An Ontario court has ruled that the termination provisions in an executive’s employment agreement are unenforceable because they did not meet the minimum requirements laid out by the province’s employment standards legislation.
The ruling involved VR, the former director of sustainability for Wesdome, a Toronto-based mining, exploration, and development company. He began his employment with the company on April 2, 2018, and was terminated without cause and without notice on Nov. 1, 2019.
At the time of termination, VR was 49 years old and had a base salary of $164,800. He was also eligible for a discretionary bonus; stock option grants; matching RRSP to 5% of wages; medical benefits; and four weeks’ vacation.
Termination clause in contract
The termination clause is VR’s contract read as follows:
This Agreement and your employment with the Company may be terminated at any time for just cause, without prior notice or any payment in lieu of notice or payment of any kind whatsoever either by way of anticipated earnings or damages of any kind, by advising you in writing.
The Company may at any time terminate this Agreement and your employment, in accordance with the Employment Standards Act, (Ontario} (the “ESA”). The provisions of this paragraph will not apply in circumstances where you resign from employment or are terminated for cause.
(Emphasis in bold added by the court.)
The provision in question states that an employee is not entitled to any payments, including anticipated earnings or damages, if terminated “for just cause.” It also specifies that this provision doesn’t apply if the employee resigns or is terminated “for cause.”
The court’s assessment hinges on multiple legal precedents and ESA regulations. Section 2(1) of the Termination and Severance of Employment, O Reg 288/01, under the ESA, outlines which employees are not entitled to notice or termination pay. According to the regulation, employees guilty of “wilful misconduct, disobedience or wilful neglect of duty” are exceptions. However, ESA requirements differ from common law standards for just cause termination.
In previous rulings, including Minott v O’Shanter Development Co. and Andros v. Colliers Macaulay Nicolls Inc., courts have emphasized that ESA regulations cannot be automatically equated with common law standards for just cause termination.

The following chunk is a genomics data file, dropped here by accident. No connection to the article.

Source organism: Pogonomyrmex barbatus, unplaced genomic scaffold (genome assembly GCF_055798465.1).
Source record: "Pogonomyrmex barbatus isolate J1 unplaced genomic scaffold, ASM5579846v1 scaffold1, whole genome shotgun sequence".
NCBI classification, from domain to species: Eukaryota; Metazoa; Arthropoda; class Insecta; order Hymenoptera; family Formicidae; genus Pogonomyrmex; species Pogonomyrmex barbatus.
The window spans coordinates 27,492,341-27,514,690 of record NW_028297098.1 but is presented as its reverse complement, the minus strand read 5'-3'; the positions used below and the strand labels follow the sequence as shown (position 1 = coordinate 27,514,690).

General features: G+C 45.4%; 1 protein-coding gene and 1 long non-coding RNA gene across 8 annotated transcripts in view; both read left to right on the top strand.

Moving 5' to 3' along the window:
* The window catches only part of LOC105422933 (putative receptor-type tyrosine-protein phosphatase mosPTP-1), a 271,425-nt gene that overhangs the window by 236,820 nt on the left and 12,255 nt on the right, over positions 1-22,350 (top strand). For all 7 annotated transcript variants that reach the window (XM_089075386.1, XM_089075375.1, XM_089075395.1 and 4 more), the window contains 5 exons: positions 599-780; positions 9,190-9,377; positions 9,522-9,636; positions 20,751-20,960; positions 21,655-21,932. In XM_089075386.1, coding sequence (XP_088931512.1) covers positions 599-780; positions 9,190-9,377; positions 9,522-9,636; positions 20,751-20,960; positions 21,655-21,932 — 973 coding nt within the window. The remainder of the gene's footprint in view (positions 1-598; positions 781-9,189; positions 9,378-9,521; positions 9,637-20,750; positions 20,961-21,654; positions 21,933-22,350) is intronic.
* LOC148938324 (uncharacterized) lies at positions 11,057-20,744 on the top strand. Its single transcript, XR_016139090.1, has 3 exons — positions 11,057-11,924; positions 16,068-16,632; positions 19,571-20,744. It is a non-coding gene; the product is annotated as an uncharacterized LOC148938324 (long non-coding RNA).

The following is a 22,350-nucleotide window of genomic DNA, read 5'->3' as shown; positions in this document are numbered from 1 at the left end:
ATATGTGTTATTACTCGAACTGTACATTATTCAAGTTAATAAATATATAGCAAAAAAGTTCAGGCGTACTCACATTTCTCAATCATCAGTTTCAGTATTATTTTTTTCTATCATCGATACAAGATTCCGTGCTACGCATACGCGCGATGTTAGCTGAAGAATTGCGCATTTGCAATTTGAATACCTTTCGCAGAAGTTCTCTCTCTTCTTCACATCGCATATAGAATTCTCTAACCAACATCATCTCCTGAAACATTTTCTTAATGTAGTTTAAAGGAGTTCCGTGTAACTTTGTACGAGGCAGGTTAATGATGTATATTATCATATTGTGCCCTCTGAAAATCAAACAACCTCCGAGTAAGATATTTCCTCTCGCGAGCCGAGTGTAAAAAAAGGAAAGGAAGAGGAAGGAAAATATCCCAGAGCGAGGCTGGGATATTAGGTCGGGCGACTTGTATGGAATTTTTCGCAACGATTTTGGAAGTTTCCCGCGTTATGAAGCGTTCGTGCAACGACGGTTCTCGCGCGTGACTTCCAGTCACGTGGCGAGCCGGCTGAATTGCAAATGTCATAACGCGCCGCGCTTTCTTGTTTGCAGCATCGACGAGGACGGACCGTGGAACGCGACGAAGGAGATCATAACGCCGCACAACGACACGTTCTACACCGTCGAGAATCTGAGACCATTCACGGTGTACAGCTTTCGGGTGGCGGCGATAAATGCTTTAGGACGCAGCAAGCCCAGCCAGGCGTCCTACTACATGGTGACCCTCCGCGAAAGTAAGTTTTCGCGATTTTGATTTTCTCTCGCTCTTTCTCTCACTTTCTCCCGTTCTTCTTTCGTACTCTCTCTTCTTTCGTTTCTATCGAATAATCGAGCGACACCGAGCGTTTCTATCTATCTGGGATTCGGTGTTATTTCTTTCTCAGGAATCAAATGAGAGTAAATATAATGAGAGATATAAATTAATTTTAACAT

Machtinger v HOJ Industries Ltd. further underlines that a termination clause to be enforceable must be “clear and unambiguous,” with any ambiguities to be resolved in favor of the employee. The ESA sets the minimum standards that employers must meet and does not allow for contracts that attempt to circumvent these standards.
As noted in Rahman v. Cannon Design Architecture Inc., even if an employer has cause to terminate an employee, ESA notice and severance still apply.
The court found that a termination provision violating any part of the ESA is unenforceable. Given that Wesdome’s provision did not comply with the ESA’s minimum requirements — specifically, denying any payments to an employee terminated “for cause” — the court deemed it unenforceable.
Therefore, common law notice applies in this case, irrespective of Wesdome’s original intentions. Even though Wesdome did pay the plaintiff two weeks’ severance under the ESA, the court’s ruling emphasizes that the company cannot rely on the unenforceable termination provision in the Employment Agreement.
The court awarded the following to VR:
Reasonable notice: Taking into account his age, years of service, and his role in the company, among other factors, the court determined that a reasonable notice period for termination in this case was six months. It cited the impact of the pandemic on his ability to find a new job, and refused to deduct any amount for failure to mitigate damages.
Vacation pay: Wesdome was found to have failed in paying the mandated vacation pay under the ESA. The court ruled in favor of the plaintiff, amounting to $5,631.08, stating that performance-based bonuses should be included in the definition of “wages.”
Benefits in lieu of notice: Wesdome had agreed to extend health and dental benefits for six and a half months post-termination. However, the court awarded VR additional damages calculated as 10% of his base salary for the notice period.
Post-termination stock options: The court deferred this matter for an expedited mini-trial due to unresolved issues related to VR’s knowledge of the stock option plan.
For more information, see Ramcharan v. Wesdome Gold Mines Ltd., 2023 ONSC 4643 (CanLII)